Written informed consent will be collected from each participant prior to inclusion in the study. The consent process will be carried out at SNEC. Interested and potentially eligible patients will be referred for the study by their ophthalmologist, and a trained research optometrist will explain the study to the patient in either English or Mandarin. The participant information sheet and consent form (see Additional files 4 and 5), and all other study documents will be available in both English and Mandarin. If the patient is illiterate, the research optometrist will read (or have the patient’s caregiver read) the participant information sheet and consent form in the presence of an impartial witness. In case the patient is not able to sign, the research optometrist will accept a thumb print in lieu of a handwritten signature. However, as this study will only include patients who are able to adhere to a medication regimen without assistance, patients are expected to be able to give consent to participate in the study on their own. Therefore, we did not make any additional provision for illiterate participants. Instead, we took measures to make participation as simple as possible for all patients. The research optometrist will paste the medicine label on each eCAP™ and place the eye drop(s) into the eCAP(s)™ for all participants who buy their medications on the day of recruitment. Further, eCAP™ use does not require literacy as participants only need to correctly close the eCAP™ on the medication container. This will be demonstrated by the research optometrist during the baseline visit and can be later verified by the participants as the eCAP™ beeps when correctly closed. In addition, the research coordinator will verify that all participants with multiple eye drops keep their medications in the assigned eCAP™ during the months 2 and 5 follow-up calls. No provisions have been made for informed consent to be taken from a legally acceptable representative of the patient. No provisions have been made to compensate participants for research-related injuries as the study does not involve more than minimal risks. However, compensation may be considered on a case-by-case basis for unexpected injuries due to non-negligent causes.

A unique participant ID will be assigned to all patients who are successfully enrolled on the study. All study questionnaires and checklists will only refer to the participants using this ID number so the data is de-identified. The participant patient identity log will be kept separate from all other data collected at SNEC. The hard copy will be kept in a locked cupboard with restricted access at SNEC. An electronic copy will be stored in Excel format at SNEC and will be password protected. All study materials will be kept in locked files at SNEC and Duke-NUS. Only the investigators and authorized personnel directly involved with the study will have access to the data. All data files will be password protected and stored on a secure server at Duke-NUS.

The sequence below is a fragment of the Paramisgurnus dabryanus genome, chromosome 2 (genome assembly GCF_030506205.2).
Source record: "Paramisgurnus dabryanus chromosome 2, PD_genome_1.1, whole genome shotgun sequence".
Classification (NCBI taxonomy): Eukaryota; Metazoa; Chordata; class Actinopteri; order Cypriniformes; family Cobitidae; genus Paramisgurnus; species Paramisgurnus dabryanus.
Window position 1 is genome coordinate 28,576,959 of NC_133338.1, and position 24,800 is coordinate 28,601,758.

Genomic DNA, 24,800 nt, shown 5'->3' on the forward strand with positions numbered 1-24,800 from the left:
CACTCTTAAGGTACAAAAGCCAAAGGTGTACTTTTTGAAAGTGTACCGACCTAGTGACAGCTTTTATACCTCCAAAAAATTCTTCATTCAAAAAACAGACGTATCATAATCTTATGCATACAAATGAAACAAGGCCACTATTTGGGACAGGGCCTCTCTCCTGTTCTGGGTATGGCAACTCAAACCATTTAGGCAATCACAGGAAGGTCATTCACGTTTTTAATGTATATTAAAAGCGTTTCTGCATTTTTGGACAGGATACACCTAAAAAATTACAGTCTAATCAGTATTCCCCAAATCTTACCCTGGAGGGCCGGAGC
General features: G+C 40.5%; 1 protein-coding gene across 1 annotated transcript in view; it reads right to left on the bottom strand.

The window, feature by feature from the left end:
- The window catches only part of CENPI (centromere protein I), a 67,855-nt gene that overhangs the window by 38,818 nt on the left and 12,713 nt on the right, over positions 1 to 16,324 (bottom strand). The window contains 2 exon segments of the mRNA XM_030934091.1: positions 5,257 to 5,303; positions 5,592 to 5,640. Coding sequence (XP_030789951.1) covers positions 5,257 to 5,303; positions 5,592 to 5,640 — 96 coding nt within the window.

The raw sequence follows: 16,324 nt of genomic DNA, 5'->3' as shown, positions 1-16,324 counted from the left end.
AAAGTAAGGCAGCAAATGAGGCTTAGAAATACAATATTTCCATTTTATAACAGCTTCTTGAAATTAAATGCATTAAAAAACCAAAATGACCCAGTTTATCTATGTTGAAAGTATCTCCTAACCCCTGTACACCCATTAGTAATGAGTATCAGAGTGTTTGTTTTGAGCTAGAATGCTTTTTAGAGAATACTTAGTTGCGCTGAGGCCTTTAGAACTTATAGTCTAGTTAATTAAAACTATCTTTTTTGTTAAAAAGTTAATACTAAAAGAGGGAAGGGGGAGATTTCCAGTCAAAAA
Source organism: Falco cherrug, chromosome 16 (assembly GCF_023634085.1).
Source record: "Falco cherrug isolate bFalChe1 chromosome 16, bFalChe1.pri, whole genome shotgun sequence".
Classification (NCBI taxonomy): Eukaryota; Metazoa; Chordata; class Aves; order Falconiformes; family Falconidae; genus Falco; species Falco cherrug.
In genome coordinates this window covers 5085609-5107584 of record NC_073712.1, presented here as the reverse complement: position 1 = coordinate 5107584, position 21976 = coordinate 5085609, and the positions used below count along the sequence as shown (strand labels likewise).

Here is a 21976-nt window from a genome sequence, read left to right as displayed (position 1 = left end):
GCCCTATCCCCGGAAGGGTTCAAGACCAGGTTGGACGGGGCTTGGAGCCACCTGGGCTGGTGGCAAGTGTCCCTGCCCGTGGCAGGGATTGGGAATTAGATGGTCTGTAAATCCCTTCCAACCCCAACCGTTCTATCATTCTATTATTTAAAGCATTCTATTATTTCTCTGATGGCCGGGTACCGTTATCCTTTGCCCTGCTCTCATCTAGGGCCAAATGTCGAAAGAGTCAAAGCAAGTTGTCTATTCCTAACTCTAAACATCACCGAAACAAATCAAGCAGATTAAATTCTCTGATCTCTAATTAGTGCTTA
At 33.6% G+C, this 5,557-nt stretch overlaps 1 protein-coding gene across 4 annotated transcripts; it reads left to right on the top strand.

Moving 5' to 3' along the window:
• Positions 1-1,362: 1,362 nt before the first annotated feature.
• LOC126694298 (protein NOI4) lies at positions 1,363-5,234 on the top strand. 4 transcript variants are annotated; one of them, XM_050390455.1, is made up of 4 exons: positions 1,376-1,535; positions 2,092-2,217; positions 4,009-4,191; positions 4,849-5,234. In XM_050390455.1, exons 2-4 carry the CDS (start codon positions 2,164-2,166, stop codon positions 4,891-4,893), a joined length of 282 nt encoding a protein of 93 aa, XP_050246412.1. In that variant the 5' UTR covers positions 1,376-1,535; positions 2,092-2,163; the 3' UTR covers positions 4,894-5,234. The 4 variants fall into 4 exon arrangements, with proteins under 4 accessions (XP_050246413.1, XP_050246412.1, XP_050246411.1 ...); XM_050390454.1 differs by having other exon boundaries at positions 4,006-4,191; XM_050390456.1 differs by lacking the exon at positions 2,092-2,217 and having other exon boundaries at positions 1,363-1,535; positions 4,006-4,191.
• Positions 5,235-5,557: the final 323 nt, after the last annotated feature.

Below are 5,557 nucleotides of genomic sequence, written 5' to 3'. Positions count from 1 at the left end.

Investigators will have unrestricted access to the research data upon completion of the trial. Main trial results will be published irrespective of the magnitude and direction of the effects and their statistical significance.

Discussion

A key consideration in incentive studies is that participants fully understand their adherence goals and reward schemes. It is in particular crucial that participants do not confuse the non-contingent payment with financial incentives as the former is given to control group participants irrespective of medication adherence while the latter is earned by intervention group participants if they reach their adherence goals. In order to make sure that this distinction has been properly understood, study team members will ask the participants during the follow-up calls to briefly describe the financial rewards they can receive and will correct any misunderstanding. The distinction between control and intervention group payments will be further emphasized in the adherence reports that will be sent at month 3 where the payment rationale is briefly re-explained. At the follow-up study visit, the understanding of the participants will be re-assessed in order to assess the quality of the study.

Further, adherence goals have been kept as simple as possible to maximize the chances that they are properly understood by all participants. This is why we defined adherent days, which are the days where all medications are taken during the appropriate time windows. The understanding of the adherence goals essentially boils down to the awareness of the medication schedule. As the medication schedule is part of usual care, no additional burden is added by the study. As some patients might not be fully aware of their medication schedule in practice, this is repeated in the patient leaflet (see Additional file 1) which is distributed to all participants at the beginning of the study. Most importantly, requiring that all doses are taken at the right time for a day to be counted as adherent emphasizes the importance of not only reducing average IOP but also to contain detrimental IOP variations.

The percentage of adherent days is then used both to define adherence goals for the participants and to calculate the primary outcome for the study. This reflects the behavioural nature of the intervention. The 5-month intervention is expected to be long enough to generate potential sustainable changes in medication taking behaviour and resulting IOP but is likely insufficient to detect meaningful differences in disease progression.